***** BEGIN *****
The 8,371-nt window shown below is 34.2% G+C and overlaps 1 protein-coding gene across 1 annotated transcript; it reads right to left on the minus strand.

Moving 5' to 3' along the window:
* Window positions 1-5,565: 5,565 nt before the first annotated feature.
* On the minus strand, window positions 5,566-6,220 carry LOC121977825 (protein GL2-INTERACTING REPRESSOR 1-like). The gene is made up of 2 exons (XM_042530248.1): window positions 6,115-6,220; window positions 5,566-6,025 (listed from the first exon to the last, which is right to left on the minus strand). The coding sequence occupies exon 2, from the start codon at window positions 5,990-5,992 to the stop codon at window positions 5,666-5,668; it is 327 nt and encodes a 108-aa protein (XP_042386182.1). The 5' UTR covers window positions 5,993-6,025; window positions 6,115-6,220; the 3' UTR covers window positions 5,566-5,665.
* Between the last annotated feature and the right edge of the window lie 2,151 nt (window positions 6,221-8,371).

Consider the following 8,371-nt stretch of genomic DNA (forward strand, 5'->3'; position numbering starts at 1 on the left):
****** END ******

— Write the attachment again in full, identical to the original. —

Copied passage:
The 8,371-nt window shown below is 34.2% G+C and overlaps 1 protein-coding gene across 1 annotated transcript; it reads right to left on the minus strand.

Moving 5' to 3' along the window:
* Window positions 1-5,565: 5,565 nt before the first annotated feature.
* On the minus strand, window positions 5,566-6,220 carry LOC121977825 (protein GL2-INTERACTING REPRESSOR 1-like). The gene is made up of 2 exons (XM_042530248.1): window positions 6,115-6,220; window positions 5,566-6,025 (listed from the first exon to the last, which is right to left on the minus strand). The coding sequence occupies exon 2, from the start codon at window positions 5,990-5,992 to the stop codon at window positions 5,666-5,668; it is 327 nt and encodes a 108-aa protein (XP_042386182.1). The 5' UTR covers window positions 5,993-6,025; window positions 6,115-6,220; the 3' UTR covers window positions 5,566-5,665.
* Between the last annotated feature and the right edge of the window lie 2,151 nt (window positions 6,221-8,371).

Consider the following 8,371-nt stretch of genomic DNA (forward strand, 5'->3'; position numbering starts at 1 on the left):